Other pieces of pewter and Britannia followed the shape, size, and general styling of comparable silverware. Styles for candlesticks, teapots, and the like not only changed more slowly in America than in England but also were simplified here. American pewter, for example, was less likely to be engraved or otherwise decorated than English and European pieces.
Spoons were made in all sizes and for all purposes. There were cooking spoons and ladles, teaspoons, and small salt spoons. Sugar scoops are a delightful find and eminently usable.
Plates, spoons, and other tableware were made in one piece. "Teapots, tankards, measures, porringers, mustard pots, and other items that had to be cast in two or more pieces and soldered together became known as holloware, as were similar pieces in silver.
In this country it was not essential that pewter be marked by the maker, as it was in England. However, makers' marks were general here. Early pewterers copied various symbols common in England for hallmarks, but after the Revolution the eagle in various poses was adopted. Both the pewterer and, often, the place where he worked can be identified by the marks he used. Instead of identification, some pieces have a quality mark on the underside to indicate the grade of the metal alloy. Holloware made closer to 1850 often has the word "Britannia" or the initial B stamped on the underside in addition to the firm or maker's name and a number.
Some of the companies that first made pewter and britannia went on to make plated and sterling silver. The Meri-den Britannia Co. or Meriden B. Company of Meriden, Connecticut, made plated silver between 185? and 1898. Reed and Barton, a firm that still produces both sterling and plated silver, also made britannia ware during the nineteenth century.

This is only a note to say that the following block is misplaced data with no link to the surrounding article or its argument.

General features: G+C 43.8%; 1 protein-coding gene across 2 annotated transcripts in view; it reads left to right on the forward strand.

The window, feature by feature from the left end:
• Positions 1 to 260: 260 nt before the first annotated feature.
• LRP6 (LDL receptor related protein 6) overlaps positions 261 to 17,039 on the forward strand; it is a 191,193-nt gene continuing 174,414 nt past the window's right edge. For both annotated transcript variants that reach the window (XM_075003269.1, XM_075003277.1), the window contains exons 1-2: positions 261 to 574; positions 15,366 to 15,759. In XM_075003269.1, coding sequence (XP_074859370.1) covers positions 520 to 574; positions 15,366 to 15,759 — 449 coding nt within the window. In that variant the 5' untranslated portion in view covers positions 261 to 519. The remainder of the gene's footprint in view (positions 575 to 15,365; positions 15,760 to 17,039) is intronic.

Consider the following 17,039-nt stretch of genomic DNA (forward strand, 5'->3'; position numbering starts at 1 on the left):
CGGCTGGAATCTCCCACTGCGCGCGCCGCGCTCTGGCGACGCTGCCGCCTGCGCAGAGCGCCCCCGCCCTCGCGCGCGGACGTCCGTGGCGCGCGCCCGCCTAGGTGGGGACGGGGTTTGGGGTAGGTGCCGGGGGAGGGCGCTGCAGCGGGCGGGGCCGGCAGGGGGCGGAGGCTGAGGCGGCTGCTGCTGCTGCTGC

A certain amount of pewter is still being made, although not for general household use. Authentic reproductions of eighteenth-century pieces also can be purchased.
The best way to identify genuinely old pewter is by its surface. The piece may look smooth but will feel rough when it is touched because it is bound to have become scratched from daily use. The surface also will be slightly uneven, since pewter is soft.
Unlike silver, pewter and britannia did not gain a patina with use and age. Although any that is found today undoubtedly will have been made no earlier than 1825 and perhaps as late as the 1860's, it certainly will have no luster and probably will be darkened. Some pitting and corrosion are as inevitable as dents. Such signs of use are as helpful as a maker's mark in authenticating age. When pewter and britannia were purchased a century and more ago, they were clear and burnished. There's no reason why pieces shouldn't be cleaned carefully to restore some of the original gleam.
Reaction to pewter is always definite. A person either likes it a lot or wouldn't have it in the house. This attitude seems to be as true of old as it is of modern pieces. Fortunately, enough people are interested in pewter to collect it. Thus any piece, however blackened and dented, will find a buyer. Because of collectors' interest during the 1950's, prices have been rather higher than might be expected.
Antique porringers sell for between $25 and $100, depending on condition, workmanship, type of handle, and the maker. A porringer that can be identified positively as having been made by the Boardmans in Hartford will be worth at least $50. Unmarked and unidentifiable ones, even with a crown handle, will be worth only about $25.
Teapots average between $30 and $75, depending on size, maker, and condition. An unmarked plate may sell for only $10, but marked ones may go as high as $50-an 8-inch Boardman plate should sell for $35 to $40; a plate by Bassett, who worked earlier, for $40 to $50. Bowls will bring higher prices.
Teaspoons can be valued at $3 to $4 each, tablespoons at $5 to $6. Small boxes for snuff are worth $10 or more, and even buttons may bring a dollar or more.